- Recognises that children do not perform and compete as adults and therefore its rules are adapted to meet the needs of children.
- Has all the features of real football for children.
- Recognises the value of competitiveness for children and provides an appropriate environment.
- Sets a standard and a framework of behaviour on and off the pitch.
- Is for boys and girls regardless of their ability.
There is more contact with the ball in Small Sided Football leading to a better technique.
In 11v11 the ratio of ball to outfield players is 1:20, because there are fewer players in Small Sided Football each player has more regular contact with the ball.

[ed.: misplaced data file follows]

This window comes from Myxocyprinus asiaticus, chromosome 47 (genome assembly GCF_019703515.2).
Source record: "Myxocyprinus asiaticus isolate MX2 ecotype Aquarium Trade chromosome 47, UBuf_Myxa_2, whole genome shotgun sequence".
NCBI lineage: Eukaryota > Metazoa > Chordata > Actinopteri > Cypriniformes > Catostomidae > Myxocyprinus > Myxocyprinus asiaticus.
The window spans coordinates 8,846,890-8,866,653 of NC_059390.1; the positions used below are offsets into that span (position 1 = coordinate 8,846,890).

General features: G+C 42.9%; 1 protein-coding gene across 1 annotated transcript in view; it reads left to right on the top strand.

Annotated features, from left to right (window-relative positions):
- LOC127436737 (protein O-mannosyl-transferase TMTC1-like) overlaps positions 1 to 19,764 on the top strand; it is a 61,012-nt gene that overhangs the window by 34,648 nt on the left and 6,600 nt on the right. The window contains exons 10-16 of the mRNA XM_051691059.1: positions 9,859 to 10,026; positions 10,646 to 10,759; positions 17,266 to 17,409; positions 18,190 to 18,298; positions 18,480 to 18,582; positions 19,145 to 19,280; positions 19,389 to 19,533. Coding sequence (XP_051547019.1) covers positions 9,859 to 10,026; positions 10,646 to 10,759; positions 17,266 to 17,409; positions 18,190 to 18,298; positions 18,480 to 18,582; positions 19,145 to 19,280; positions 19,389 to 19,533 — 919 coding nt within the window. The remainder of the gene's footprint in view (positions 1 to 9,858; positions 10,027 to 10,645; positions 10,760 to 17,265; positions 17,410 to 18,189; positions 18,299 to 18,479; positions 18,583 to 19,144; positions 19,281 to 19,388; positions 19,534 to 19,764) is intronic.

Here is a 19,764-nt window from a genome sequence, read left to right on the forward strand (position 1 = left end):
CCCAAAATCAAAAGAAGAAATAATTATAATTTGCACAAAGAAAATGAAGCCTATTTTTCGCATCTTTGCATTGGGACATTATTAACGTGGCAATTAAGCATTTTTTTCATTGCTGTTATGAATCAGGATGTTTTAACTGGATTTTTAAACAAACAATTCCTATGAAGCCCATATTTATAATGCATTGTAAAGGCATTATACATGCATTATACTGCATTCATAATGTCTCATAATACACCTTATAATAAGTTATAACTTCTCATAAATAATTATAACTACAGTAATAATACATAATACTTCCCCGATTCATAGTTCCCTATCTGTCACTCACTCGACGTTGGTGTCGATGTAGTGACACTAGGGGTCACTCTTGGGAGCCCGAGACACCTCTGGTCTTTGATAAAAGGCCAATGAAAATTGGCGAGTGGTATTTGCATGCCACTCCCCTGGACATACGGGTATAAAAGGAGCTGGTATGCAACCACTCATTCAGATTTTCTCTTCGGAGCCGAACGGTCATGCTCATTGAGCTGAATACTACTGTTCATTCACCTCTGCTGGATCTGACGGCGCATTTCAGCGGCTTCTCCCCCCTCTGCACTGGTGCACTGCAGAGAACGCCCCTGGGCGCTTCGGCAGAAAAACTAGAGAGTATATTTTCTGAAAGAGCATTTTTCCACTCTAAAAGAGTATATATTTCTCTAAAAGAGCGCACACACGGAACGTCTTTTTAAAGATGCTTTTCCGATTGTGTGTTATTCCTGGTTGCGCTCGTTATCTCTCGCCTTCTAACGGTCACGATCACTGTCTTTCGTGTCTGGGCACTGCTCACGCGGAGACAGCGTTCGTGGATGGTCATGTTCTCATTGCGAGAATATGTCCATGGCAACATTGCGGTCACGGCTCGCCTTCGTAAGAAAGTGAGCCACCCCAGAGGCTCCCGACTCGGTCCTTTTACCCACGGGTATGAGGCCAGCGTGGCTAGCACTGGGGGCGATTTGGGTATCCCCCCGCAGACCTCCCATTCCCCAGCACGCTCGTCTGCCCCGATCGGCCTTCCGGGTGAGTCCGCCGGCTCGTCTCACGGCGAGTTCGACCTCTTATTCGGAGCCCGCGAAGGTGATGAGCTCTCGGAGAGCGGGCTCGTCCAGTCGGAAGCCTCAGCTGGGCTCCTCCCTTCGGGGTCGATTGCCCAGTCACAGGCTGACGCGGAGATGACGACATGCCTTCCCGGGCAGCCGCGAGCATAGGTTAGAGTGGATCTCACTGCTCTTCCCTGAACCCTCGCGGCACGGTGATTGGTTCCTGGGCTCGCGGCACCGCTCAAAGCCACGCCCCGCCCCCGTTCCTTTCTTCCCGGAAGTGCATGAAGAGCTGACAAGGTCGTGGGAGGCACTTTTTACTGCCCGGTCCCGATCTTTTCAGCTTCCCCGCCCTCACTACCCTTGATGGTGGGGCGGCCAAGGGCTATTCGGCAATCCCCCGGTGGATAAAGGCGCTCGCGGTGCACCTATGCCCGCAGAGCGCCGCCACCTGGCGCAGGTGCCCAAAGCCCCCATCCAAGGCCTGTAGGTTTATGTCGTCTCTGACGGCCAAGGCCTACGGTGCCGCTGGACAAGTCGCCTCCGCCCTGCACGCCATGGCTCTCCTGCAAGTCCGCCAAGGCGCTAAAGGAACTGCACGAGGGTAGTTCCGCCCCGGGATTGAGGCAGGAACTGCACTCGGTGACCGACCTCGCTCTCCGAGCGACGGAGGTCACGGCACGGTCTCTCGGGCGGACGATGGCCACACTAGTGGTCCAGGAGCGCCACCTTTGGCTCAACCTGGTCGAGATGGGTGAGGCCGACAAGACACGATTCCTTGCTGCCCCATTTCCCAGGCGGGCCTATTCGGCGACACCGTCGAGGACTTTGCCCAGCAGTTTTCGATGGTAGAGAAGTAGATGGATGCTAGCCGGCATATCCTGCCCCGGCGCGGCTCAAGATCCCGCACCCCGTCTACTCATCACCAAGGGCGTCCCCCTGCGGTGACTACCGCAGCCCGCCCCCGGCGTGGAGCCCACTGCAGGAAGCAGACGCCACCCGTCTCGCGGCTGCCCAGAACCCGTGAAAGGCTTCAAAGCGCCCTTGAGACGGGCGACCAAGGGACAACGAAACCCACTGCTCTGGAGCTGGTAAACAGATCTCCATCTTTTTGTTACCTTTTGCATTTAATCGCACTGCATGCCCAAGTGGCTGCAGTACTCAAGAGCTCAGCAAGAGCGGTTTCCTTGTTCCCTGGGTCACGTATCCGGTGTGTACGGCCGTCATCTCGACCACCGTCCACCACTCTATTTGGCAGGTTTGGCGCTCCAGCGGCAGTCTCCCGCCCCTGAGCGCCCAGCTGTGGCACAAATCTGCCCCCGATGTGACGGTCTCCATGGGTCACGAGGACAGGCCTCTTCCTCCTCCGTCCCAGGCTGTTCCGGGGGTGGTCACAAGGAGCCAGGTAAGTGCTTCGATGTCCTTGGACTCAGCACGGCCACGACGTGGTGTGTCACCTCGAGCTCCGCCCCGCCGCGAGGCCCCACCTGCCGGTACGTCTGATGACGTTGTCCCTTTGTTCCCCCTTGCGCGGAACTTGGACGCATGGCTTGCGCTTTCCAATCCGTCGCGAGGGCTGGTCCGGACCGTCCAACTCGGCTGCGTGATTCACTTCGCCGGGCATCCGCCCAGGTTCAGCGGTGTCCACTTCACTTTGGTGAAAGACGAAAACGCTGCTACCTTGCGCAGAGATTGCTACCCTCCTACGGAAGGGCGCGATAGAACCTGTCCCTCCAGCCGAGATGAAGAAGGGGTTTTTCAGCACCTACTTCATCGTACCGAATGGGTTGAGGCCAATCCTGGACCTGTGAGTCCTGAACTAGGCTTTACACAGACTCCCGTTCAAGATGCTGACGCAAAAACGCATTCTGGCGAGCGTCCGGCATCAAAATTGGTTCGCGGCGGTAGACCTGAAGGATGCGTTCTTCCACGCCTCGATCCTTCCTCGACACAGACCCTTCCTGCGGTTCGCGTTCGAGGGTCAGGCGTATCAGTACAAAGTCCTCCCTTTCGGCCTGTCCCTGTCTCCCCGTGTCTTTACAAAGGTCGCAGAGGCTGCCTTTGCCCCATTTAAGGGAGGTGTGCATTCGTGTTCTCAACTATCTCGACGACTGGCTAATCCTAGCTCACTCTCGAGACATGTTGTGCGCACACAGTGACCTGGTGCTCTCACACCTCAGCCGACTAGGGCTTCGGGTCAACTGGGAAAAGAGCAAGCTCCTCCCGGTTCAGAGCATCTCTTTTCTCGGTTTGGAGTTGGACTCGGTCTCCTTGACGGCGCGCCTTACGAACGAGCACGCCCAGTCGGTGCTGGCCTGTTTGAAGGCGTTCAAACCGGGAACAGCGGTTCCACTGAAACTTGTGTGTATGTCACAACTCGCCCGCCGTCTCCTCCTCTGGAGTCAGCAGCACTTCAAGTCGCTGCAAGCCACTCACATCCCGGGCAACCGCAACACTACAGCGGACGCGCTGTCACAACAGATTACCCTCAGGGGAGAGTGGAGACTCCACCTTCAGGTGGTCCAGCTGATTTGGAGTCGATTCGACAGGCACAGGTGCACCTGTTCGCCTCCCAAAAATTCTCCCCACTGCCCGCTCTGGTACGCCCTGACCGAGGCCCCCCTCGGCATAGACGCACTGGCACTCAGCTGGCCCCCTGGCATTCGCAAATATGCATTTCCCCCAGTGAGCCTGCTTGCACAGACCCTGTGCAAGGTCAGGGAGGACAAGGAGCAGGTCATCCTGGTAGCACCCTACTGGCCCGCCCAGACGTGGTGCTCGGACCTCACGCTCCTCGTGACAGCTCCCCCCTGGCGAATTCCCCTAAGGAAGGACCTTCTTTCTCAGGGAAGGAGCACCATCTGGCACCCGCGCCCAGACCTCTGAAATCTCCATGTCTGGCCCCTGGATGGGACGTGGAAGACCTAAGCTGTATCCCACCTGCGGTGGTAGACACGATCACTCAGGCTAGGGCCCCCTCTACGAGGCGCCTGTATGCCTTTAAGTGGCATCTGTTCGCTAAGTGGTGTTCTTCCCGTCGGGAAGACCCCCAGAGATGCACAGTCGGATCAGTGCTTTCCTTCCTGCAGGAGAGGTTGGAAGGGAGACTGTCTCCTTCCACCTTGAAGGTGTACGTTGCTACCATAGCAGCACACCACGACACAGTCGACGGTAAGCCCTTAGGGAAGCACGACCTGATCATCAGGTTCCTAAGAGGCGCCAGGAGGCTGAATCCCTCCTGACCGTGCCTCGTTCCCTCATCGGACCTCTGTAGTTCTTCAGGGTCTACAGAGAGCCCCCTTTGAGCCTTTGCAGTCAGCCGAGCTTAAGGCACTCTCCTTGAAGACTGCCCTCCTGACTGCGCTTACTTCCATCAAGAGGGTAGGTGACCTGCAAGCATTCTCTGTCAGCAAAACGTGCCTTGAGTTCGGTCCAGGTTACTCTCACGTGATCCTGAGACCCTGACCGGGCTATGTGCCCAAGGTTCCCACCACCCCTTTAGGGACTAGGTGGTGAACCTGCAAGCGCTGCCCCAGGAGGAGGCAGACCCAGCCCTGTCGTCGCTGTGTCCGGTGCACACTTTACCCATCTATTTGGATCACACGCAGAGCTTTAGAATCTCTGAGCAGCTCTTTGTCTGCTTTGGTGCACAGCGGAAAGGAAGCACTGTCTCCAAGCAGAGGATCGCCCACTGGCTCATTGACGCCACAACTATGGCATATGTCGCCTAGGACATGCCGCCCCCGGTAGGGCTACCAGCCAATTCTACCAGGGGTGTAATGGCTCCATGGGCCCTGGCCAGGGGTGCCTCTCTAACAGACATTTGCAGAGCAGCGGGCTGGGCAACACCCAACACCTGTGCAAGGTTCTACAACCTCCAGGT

More contact with the ball helps players practice technique and develop technique into a skill through 1v1 competition.
Decision making is easier and occurs more often because of the small numbers involved. As a result, the players will gain a greater understanding of the game.
The basic football situations are easier to see and simpler to solve.
Because the ball is never far away from the player, the chance of developing concentration is greatly increased.
Playing 11-a-side football, many children lose interest in the game because the ball goes out of their immediate vicinity and they quickly become bored spectators.
Fewer players, more space and simpler decisions will encourage more movement of players whatever the situation. More contact leads to more participation and usually, more enjoyment, success is easier to achieve.
SMALL-SIDED FOOTBALL IS THE BASIS OF ALL FOOTBALL
Small-sided games have been played for hundreds of years in the street, the playground, or on the beach and many professional teams use them as the basis for their coaching.